Skip to content

Review: The Gods of Gotham

June 10, 2012

Timothy Wilde is a bartender in New York, saving money so he can win the heart of Mercy Underhill.  A fire sweeps through Manhattan destroying his savings and leaving his face disfigured.  Without a job or a home, he reluctantly accepts a job his brother, Val, has arranged for him in the newly formed New York City Police Department.

While making his rounds as a “copper star” one evening, Timothy comes a across a petrified young girl who is covered with blood.  The girl is panic stricken and whispers to him that “they’ll tear him to pieces.”  That gets Timothy’s attention, but the girl turns out to be unreliable so Timothy’s not sure what to believe.  He does a little investigating and uncovers something horrifying.

I don’t read a lot of historical fiction, but The Gods of Gotham, by Lyndsay Faye, has gotten so many raves reviews that I had to give it a try.  I’m rather sad to say that, once again, I’m not in agreement with the majority on this one.  I didn’t hate the book, but I didn’t love it the way most people have.  I have a feeling it’s me, though, so if you enjoy historical fiction at all, you should give this book a try.

I found the details of New York in 1845 fascinating and enjoyed reading about the founding of the police department.  I even found Timothy to be a sympathetic character.  My problem with the book was the flash jargon that was used throughout the story.  Flash was a language used by the criminal element at the time and a little of it would have been fine but, after a while, the use of it pulled me out of the story.  Faye does provide a glossary of flash terms at the beginning of the book but not all the terms that are used are included.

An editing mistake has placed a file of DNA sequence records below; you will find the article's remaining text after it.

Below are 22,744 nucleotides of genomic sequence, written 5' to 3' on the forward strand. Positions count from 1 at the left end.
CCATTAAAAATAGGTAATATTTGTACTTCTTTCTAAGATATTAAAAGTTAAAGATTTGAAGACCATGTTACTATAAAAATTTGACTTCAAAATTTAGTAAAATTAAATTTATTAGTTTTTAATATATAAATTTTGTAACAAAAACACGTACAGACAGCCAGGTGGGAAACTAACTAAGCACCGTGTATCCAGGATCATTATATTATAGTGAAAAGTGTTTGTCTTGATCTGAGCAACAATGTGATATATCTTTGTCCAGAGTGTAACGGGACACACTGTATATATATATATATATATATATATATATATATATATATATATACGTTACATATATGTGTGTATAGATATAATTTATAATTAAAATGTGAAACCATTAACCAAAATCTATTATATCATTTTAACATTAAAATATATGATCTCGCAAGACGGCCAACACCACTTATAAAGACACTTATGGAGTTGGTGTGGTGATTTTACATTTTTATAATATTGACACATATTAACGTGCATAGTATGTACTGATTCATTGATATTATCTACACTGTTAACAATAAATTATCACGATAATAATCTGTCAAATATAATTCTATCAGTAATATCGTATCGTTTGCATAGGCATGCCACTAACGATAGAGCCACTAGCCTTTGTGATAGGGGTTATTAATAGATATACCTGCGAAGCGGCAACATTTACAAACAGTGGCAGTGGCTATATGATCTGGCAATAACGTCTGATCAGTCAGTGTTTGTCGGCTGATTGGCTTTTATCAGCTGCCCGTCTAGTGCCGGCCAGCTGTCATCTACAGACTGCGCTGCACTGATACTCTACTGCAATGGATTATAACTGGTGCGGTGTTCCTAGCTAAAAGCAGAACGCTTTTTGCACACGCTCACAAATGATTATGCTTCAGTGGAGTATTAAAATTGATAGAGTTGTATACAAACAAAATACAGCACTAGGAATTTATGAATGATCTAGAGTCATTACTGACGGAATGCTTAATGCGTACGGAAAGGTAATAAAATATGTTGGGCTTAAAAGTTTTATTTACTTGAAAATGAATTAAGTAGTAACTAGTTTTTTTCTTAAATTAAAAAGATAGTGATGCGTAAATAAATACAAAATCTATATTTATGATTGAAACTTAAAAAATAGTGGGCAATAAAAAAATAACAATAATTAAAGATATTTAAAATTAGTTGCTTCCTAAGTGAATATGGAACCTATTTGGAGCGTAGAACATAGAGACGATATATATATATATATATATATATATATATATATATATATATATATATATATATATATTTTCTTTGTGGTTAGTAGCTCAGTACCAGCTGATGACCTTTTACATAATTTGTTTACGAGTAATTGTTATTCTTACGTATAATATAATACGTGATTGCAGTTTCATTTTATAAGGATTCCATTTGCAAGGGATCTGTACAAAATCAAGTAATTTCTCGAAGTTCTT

I’m sure Faye did a lot of research before she wrote this book because it felt historically accurate.  It’s rich in detail and covers an interesting period of history.  I liked The Gods of Gotham, but didn’t love it, but don’t go by me since I’m in the vast minority.

Challenges: Amy Einhorn Challenge

Review copy provided by Penguin Books.  I am an Indiebound Affiliate.
22 Comments leave one →
  1. June 10, 2012 7:37 am

    I really liked the historical aspect of the book, but wasn’t thrilled with the theme. I very rarely read crime novels.

  2. sandynawrot permalink
    June 10, 2012 8:39 am

    I’m sure I would love the setting but if I have to refer to a glossary, you’ve already lost me.

  3. June 10, 2012 10:07 am

    Sorry about the flash language. Maybe that would bug me.

  4. June 10, 2012 11:04 am

    I’m going to read this one, but not really in a hurry to do so. I’m not a fan of historical fiction either, but the ones I do seem to enjoy tend to be mysteries or police procedurals.

  5. June 10, 2012 11:19 am

    I haven’t read this yet either, but jargon tends to annoy me a lot!

  6. June 10, 2012 12:19 pm

    I’m sorry this one didn’t work for you. I always wonder, when I don’t go with the majority on a book, what I missed!

  7. June 10, 2012 3:10 pm

    This sounds like something I would really like. Thanks for your comments.


  8. Patty permalink
    June 10, 2012 3:35 pm

    Fascinating comments…I don’t think it would be a favorite of mine either!

  9. June 10, 2012 5:32 pm

    Sorry you didn’t love it, thanks for the honest review. It does sound like an interesting book and I’m a fan of this genre.

  10. June 10, 2012 5:53 pm